Length of answer: 200-250 words 3. Discuss how adults and the adult world are constructed in Barrie’s Peter Pan and how they are made to contrast with the world of children. Motivate your choice...
Length of answer: 200-250 words
3. Discuss how adults and the adult world are constructed in Barrie’s Peter Pan and how they are made to contrast with the world of children.
Motivate your choice of text and illustrate your discussion with textual evidence, i.e. reference to the text.
In your answers make use of relevant terms and concepts from Gamble’s Exploring Children’s Literature. Example, themes, narrative, narrator etc
Imagination and the suppression of it are an early and key theme of Barrie's Peter Pan. As the story begins, we find Mrs. Darling tucking her children in for the evening. Not only does she tidy up their rooms in Chapter One, she makes sure she "tidies up" their minds as well:
"Mrs. Darling first heard of Peter when she was tidying up her children's minds. It is the nightly custom of every good mother after her children are asleep to rummage in their minds and put things straight for next morning, repacking into their proper places the many articles that have wandered during the day. If you could keep awake (but of course you can't) you would see your own mother doing this, and you would find it very interesting to watch her. It is quite like tidying up drawers. You would see her on her knees, I expect, lingering humorously over some of your contents, wondering where on earth you had picked this thing up, making discoveries sweet and not so sweet, pressing this to her cheek as if it were as nice as a kitten, and hurriedly stowing that out of sight. When you wake in the morning, the naughtiness and evil passions with which you went to bed have been folded up small and placed at the bottom of your mind and on the top, beautifully aired, are spread out your prettier thoughts, ready for you to put on."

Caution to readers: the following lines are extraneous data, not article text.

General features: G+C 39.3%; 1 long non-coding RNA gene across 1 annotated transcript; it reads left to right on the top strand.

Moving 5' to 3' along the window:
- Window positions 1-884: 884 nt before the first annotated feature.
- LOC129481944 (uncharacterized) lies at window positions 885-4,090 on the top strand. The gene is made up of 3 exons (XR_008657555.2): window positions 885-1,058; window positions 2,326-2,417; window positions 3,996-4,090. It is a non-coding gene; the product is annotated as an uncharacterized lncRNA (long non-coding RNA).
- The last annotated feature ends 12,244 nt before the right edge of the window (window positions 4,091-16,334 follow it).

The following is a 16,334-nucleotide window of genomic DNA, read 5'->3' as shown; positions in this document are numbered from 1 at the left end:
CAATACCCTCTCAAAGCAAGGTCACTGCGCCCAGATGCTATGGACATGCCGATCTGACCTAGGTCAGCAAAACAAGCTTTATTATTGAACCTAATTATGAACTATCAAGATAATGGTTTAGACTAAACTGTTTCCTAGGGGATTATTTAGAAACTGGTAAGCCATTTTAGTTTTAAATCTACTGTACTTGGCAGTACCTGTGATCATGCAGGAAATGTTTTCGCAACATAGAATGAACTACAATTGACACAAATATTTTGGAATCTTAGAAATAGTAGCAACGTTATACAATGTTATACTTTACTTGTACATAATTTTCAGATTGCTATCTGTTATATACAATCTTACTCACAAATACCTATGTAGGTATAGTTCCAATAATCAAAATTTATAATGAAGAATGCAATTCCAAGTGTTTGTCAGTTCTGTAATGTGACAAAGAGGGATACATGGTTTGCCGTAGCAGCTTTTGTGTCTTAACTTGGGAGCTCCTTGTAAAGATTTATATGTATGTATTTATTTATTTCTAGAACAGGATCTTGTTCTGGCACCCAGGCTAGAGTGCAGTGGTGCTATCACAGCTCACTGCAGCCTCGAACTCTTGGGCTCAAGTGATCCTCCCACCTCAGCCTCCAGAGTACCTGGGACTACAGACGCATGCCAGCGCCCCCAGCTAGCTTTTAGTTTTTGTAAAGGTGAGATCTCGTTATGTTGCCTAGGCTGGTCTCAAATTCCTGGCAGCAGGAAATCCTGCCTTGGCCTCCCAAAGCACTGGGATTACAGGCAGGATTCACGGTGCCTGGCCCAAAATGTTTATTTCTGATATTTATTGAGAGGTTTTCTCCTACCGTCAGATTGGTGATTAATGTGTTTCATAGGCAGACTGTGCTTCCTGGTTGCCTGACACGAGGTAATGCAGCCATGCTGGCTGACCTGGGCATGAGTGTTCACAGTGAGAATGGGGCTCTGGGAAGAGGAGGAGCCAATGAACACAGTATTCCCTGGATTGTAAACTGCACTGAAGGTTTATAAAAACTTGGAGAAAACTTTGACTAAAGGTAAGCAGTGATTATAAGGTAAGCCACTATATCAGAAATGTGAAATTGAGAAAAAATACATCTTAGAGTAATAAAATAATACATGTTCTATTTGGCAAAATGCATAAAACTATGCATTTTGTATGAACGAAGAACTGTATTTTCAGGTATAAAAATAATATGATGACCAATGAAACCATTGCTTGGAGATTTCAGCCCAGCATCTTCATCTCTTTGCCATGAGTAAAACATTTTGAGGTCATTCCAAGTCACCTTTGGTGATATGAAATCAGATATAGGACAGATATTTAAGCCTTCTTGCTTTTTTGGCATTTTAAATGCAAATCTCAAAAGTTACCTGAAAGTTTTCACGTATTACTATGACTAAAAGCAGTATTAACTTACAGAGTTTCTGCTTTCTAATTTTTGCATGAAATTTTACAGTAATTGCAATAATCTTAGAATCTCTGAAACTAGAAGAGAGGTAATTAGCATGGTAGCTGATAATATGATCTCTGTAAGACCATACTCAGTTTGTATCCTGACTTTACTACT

When thinking about elements from Exploring Children's Literature, consider Gamble's contention that one of the chief conflicts in children's literature "character vs. self" or, in more common literary parlance, "man vs. himself." In stories for children, this conflict with the self is the "centre on fear and emotions" (72). Certainly this holds true for Peter Pan. For example, as the children get older, it becomes more and more difficult to retain their sense of wonder and suspension-of-disbelief. Peter warns, "The moment you doubt whether you can fly, you cease for ever to be able to do it.”
Another theme of Gamble's that correlates with Peter Pan is the frequent "voyage-home or home-away-home" trope (123). Indeed, Chapter 16 is titled "The Return Home." (After all, the reader is warned in the beginning that "All children, except one, grow up.") This is a part of the cycle that must occur, painful though it is. Peter watches the children from outside their window as they put their childish adventures behind them, packing them up in their memories just as Mrs. Darling had done in the opening chapter. All three of the children are happier to be home. The narrator describes the bittersweet scene:
"[H]ere could not have been a lovelier sight; but there was none to see it except a little boy who was staring in at the window. He had had ecstasies innumerable that other children can never know; but he was looking through the window at the one joy from which he must be for ever barred."